A diversity disappointment

Twice this year, Gabriela Lemus hoped to hear the news that President Bush had made history and chosen the first Hispanic nominee to the Supreme Court.

Yesterday, her hopes were dashed again when Bush named Judge Samuel A. Alito Jr. - the son of an Italian immigrant - as his choice to fill the seat of retiring Justice Sandra Day O'Connor.

"Three strikes," said Lemus, national director of policy and legislation for the League of United Latin American Citizens, lamenting what she called another missed opportunity.

"He's not demonstrating a whole lot of commitment to diversity, that's for sure," she said. "That is unfortunate, because it doesn't reflect the diversity of our country, by any stretch of the imagination."

Lawmakers and activists who had lobbied for Bush to pick a woman to replace O'Connor - the first woman to serve on the nation's highest court - were also unhappy yesterday.

"I was very disappointed that President Bush couldn't find one Republican woman qualified to be on the Supreme Court," said Sen. Barbara A. Mikulski of Maryland, a Democrat and the longest-serving women in the current Senate. "He didn't look hard enough or far enough."

O'Connor, a swing vote during almost 25 years on the court, announced her plans to retire July 1. A few weeks later, Bush nominated John G. Roberts Jr. to replace her, then switched that nomination to chief justice after William H. Rehnquist died. Bush then picked the White House counsel, Harriet E. Miers, who withdrew late last week.

First lady Laura Bush urged her husband this year to choose a woman. But on the heels of the failed Miers nomination, Bush went with Alito, 55, who went to Princeton University and Yale Law School and has spent his entire career working in the public sector. Since 1990, he has been a judge on the U.S. Court of Appeals for the 3rd Circuit.

Some, including Senate Democratic leader Harry Reid of Nevada, expressed disappointment that Bush had not chosen someone outside the federal judiciary, a quality many admired in Miers.

"He has chosen yet another federal appellate judge to join a court that already has eight justices with that narrow background," Reid said. "President Bush would leave the Supreme Court looking less like America and more like an old boys club."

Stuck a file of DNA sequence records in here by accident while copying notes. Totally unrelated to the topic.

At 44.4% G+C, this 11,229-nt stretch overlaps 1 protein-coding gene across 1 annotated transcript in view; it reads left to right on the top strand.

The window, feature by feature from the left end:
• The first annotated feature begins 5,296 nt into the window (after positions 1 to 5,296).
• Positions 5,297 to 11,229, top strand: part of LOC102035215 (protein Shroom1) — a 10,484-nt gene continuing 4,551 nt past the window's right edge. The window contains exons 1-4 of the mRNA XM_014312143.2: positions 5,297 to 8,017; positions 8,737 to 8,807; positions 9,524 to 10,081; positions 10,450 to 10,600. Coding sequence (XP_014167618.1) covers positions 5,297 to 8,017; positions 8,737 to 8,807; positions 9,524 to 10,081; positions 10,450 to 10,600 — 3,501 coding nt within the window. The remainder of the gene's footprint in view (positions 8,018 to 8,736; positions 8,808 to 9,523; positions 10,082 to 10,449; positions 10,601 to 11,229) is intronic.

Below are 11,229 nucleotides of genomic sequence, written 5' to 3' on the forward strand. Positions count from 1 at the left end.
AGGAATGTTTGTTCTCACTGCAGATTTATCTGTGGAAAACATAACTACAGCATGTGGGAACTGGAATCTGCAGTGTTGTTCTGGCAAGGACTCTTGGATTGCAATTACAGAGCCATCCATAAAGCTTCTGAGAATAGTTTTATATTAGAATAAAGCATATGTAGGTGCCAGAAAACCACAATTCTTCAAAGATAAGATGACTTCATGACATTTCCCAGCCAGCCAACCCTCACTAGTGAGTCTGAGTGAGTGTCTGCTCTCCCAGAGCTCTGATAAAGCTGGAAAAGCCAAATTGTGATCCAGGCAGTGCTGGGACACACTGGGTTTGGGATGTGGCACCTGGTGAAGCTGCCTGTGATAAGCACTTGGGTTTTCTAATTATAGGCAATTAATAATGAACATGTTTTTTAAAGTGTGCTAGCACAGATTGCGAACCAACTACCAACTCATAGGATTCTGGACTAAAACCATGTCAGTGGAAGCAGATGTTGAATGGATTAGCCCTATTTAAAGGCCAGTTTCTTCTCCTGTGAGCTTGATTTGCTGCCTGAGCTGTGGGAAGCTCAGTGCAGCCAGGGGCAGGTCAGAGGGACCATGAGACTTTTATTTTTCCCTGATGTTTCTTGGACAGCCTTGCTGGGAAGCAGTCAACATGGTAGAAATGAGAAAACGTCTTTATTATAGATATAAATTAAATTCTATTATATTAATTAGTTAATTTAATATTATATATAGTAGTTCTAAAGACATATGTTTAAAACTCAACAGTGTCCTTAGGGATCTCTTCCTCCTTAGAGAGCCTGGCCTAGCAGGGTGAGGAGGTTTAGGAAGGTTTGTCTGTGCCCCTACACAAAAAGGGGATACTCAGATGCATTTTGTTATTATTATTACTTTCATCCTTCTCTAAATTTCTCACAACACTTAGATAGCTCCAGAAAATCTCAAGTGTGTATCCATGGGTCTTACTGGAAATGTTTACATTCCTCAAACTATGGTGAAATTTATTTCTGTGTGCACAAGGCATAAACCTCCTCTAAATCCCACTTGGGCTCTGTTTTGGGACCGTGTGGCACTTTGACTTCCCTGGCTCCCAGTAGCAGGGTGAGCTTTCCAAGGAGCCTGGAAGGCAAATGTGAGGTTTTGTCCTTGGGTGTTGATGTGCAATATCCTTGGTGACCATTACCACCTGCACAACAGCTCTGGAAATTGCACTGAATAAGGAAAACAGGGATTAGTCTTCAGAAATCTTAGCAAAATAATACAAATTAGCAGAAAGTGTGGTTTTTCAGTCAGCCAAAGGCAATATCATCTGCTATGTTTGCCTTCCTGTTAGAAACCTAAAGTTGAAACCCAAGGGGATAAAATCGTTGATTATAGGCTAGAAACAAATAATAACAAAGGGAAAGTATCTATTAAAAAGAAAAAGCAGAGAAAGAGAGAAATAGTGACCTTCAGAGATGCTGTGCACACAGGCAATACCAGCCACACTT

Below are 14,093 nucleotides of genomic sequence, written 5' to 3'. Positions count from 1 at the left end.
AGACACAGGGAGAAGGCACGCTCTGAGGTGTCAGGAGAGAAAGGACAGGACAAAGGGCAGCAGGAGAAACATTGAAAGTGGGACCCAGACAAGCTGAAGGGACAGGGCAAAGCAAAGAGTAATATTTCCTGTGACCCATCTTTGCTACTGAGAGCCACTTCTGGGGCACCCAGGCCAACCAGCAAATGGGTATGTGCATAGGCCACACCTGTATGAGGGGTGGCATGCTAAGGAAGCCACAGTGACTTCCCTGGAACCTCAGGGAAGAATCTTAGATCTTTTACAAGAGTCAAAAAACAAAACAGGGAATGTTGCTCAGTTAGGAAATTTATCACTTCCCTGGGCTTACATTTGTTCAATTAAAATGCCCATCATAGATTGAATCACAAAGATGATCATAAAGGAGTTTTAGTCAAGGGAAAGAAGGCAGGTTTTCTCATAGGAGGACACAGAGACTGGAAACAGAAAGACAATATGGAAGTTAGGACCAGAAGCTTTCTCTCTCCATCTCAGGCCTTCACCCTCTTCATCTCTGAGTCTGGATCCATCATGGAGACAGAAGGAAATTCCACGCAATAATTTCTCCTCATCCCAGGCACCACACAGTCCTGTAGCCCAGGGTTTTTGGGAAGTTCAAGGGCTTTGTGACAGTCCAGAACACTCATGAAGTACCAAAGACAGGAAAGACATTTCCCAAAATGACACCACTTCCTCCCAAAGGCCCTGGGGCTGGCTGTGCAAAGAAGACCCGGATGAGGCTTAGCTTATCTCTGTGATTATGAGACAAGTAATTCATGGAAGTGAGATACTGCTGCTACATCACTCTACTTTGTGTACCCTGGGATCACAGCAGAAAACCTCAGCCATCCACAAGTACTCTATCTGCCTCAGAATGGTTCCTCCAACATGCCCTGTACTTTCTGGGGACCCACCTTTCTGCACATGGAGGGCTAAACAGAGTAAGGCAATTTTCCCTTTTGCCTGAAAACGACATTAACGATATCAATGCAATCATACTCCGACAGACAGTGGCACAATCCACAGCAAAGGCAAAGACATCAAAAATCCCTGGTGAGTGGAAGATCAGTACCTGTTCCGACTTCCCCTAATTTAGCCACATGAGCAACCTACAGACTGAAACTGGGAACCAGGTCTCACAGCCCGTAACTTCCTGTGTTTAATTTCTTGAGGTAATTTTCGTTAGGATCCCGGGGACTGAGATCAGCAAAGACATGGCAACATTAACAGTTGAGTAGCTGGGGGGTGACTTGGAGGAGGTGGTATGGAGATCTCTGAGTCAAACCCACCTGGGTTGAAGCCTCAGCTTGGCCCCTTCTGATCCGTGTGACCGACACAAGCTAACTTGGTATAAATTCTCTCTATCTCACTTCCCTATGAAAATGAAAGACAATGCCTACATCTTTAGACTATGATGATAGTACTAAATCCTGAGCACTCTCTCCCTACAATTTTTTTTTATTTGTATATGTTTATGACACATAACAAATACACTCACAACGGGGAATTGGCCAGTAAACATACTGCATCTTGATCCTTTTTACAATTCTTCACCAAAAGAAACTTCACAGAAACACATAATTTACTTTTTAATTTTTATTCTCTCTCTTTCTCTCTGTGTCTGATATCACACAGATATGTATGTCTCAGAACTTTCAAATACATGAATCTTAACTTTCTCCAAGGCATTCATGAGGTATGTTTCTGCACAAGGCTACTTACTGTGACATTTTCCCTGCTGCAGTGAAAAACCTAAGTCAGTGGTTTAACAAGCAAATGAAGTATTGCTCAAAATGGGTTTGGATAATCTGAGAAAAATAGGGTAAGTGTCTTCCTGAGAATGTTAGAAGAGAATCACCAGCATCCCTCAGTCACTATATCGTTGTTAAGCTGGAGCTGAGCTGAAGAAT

If Alito is confirmed, the court would have seven white men, one woman and one African-American man.

O'Connor was the court's only woman from 1981 until Justice Ruth Bader Ginsburg was appointed in 1993. Justice Clarence Thomas, appointed in 1991, replaced the only other African-American ever to serve on the court, Thurgood Marshall.

Hispanic advocacy groups had particularly high hopes for the first court vacancies since 1994. Hispanics make up an estimated 14 percent of the nation's population, about 41 million people.

Attorney General Alberto R. Gonzales was an early Bush favorite when O'Connor retired, but conservative groups were wary of him because of his opinions on abortion rights and affirmative action while he was a Texas Supreme Court justice.

In addition to Miers, a number of female federal appeals court judges were said to be on the president's short list, including Janice Rogers Brown, who is African-American, and Priscilla Owen, Alice M. Batchelder, Edith Hollan Jones and Maureen E. Mahoney.

Vermont Sen. Patrick J. Leahy, the top Democrat on the Senate Judiciary Committee, said the court would lose something valuable if Alito replaces O'Connor and Bush could have chosen from a number of highly qualified Hispanics, African-Americans and women to fill the seat.

"I imagine this announcement is a disappointment to many Hispanic-Americans who expected the president to seize this historic opportunity, given to him for a third time, by nominating the first Hispanic to the court," he said in a speech on the Senate floor. "I also imagine that the women here in our nation's capital today to honor Rosa Parks, the first woman to lie in state in the Capitol rotunda for her work in bringing racial justice to our nation, are somewhat saddened that the seat of the first woman to serve on our highest court is not going to be filled by another woman."

Conservative groups, though, celebrated Alito, not because of his gender but because of his qualifications and judicial philosophy.

"We are not disappointed that President Bush did not nominate a woman," said Jessica Echard, executive director of the Eagle Forum, founded by conservative icon Phyllis Schlafly. "We don't believe in gender quotas on the court, and we just want the most qualified jurist who will be able to serve the country and interpret the Constitution as the founders intended."

Jan LaRue, chief counsel for Concerned Women for America, said she thought it was more important for Bush to nominate a conservative jurist with a long track record of legal opinions than it was to put another woman on the court.

"We had several women on our short list, and we would've been delighted with any one of them," LaRue said. "But I think the president served himself well by showing he's not going to let anybody put him in a box."

Liberal women's groups - which consider abortion rights a flagship issue - said Alito's record is more of a cause for concern than having a man replace O'Connor.

"We think it's important for the court to reflect the diversity of America, but the most important thing is that judicial nominees respect the rights and liberties of all American citizens," said Nancy Northrup, president of the Center for Reproductive Rights. "We are deeply troubled by the nomination of Judge Alito."